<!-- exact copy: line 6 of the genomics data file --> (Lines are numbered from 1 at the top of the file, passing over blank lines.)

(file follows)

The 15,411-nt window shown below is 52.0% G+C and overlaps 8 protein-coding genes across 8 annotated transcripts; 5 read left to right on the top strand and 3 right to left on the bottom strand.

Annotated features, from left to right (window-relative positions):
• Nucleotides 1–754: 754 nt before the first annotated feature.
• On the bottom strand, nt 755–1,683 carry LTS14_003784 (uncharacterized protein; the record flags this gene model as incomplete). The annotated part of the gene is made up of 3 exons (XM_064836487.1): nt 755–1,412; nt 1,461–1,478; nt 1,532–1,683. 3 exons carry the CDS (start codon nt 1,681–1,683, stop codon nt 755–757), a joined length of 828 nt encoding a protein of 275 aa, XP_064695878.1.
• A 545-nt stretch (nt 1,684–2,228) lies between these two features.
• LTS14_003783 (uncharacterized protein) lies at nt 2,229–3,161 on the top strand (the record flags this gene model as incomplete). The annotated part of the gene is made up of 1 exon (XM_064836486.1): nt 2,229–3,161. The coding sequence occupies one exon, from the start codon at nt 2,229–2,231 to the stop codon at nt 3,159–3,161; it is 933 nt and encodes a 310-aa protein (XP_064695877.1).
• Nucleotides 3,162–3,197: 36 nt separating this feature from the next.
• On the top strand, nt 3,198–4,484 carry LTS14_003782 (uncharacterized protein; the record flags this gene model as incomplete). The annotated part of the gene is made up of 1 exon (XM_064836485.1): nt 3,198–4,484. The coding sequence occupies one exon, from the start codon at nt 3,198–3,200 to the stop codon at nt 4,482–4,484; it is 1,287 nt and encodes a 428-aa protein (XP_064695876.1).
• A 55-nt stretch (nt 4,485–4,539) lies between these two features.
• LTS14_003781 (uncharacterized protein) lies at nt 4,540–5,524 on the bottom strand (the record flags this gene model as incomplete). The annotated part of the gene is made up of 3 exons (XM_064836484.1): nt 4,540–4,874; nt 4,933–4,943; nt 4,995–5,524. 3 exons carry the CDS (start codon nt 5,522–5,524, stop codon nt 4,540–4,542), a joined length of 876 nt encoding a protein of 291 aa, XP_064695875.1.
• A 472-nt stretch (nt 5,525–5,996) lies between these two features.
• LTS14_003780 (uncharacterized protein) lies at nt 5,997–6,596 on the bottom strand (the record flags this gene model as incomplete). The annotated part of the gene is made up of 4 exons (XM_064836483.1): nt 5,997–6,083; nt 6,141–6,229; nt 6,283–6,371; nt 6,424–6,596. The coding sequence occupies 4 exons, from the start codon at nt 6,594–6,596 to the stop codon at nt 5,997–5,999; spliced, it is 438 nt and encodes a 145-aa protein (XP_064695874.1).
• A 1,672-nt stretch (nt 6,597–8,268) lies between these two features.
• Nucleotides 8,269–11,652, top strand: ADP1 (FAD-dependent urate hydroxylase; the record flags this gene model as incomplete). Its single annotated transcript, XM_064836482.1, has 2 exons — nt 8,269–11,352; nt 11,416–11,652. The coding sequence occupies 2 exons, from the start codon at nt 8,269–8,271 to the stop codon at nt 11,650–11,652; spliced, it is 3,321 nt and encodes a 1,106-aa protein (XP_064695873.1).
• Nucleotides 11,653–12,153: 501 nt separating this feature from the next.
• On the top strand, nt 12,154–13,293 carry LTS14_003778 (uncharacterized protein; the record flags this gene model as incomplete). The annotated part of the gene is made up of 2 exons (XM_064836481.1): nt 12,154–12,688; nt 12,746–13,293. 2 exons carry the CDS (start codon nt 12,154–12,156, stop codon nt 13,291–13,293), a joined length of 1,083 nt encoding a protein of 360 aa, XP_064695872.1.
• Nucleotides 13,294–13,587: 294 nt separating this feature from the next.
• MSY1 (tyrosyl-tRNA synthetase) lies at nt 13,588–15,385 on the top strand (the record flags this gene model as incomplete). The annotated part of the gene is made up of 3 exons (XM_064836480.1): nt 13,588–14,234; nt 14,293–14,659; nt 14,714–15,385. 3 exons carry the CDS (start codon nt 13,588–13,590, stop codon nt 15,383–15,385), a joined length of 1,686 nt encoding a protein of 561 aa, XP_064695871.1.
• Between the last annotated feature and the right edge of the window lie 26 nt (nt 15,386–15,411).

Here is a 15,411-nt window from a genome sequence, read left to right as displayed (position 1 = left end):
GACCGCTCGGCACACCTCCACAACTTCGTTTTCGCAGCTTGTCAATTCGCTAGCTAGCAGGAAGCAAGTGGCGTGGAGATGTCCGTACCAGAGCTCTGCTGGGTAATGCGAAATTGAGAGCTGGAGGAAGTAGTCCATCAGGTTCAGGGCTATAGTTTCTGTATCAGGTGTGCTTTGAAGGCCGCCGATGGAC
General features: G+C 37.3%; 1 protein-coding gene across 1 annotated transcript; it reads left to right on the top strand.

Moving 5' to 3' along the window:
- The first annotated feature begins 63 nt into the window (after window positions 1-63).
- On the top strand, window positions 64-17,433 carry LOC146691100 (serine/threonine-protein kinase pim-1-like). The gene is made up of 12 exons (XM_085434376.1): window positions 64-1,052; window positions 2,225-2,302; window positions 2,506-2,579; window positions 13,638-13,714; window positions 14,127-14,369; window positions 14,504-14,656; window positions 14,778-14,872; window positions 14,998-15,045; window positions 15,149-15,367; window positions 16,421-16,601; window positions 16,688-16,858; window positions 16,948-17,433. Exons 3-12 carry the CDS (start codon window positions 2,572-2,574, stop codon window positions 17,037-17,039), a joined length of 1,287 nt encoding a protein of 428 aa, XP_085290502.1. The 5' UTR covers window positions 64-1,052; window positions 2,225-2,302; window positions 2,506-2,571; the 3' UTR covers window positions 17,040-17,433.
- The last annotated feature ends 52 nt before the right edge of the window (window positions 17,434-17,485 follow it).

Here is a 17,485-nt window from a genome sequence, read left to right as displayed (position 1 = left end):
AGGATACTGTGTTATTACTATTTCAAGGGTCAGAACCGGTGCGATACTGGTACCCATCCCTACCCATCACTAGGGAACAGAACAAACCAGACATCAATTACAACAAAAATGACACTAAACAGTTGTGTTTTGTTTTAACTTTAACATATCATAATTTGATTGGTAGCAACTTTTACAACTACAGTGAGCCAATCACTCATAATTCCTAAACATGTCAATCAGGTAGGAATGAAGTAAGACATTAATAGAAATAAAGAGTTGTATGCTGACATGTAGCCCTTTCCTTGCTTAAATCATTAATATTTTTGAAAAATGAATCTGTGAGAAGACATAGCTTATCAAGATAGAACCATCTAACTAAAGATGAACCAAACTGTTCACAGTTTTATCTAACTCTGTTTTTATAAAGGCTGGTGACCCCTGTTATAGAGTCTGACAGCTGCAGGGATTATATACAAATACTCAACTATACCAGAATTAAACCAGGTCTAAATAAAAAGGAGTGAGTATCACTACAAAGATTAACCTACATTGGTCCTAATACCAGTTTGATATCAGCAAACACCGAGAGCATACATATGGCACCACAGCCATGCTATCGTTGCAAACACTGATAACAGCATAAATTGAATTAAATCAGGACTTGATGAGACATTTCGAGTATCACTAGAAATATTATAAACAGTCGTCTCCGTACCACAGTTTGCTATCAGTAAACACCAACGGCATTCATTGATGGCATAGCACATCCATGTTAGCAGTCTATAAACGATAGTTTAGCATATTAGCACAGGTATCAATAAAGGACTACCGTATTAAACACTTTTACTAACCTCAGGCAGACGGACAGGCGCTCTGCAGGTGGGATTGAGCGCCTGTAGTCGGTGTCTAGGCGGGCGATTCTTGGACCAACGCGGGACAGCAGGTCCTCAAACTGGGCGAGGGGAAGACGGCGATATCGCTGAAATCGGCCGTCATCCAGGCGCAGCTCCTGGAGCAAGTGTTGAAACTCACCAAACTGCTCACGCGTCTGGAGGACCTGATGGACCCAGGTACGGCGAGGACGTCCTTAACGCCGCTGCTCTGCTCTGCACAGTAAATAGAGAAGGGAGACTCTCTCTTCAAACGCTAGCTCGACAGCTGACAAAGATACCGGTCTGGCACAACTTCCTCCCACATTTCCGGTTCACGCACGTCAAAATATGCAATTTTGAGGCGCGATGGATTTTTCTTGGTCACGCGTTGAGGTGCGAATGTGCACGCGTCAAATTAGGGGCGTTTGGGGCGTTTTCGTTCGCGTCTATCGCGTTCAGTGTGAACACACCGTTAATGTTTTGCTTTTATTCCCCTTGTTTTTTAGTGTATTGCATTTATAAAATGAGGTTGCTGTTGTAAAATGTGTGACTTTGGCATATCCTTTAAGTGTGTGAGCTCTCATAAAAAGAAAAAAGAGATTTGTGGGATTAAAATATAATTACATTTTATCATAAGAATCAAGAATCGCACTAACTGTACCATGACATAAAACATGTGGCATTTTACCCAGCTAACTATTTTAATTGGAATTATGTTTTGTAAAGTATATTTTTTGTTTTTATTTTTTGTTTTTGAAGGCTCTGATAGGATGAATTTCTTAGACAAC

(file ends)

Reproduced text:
• LTS14_003783 (uncharacterized protein) lies at nt 2,229–3,161 on the top strand (the record flags this gene model as incomplete). The annotated part of the gene is made up of 1 exon (XM_064836486.1): nt 2,229–3,161. The coding sequence occupies one exon, from the start codon at nt 2,229–2,231 to the stop codon at nt 3,159–3,161; it is 933 nt and encodes a 310-aa protein (XP_064695877.1).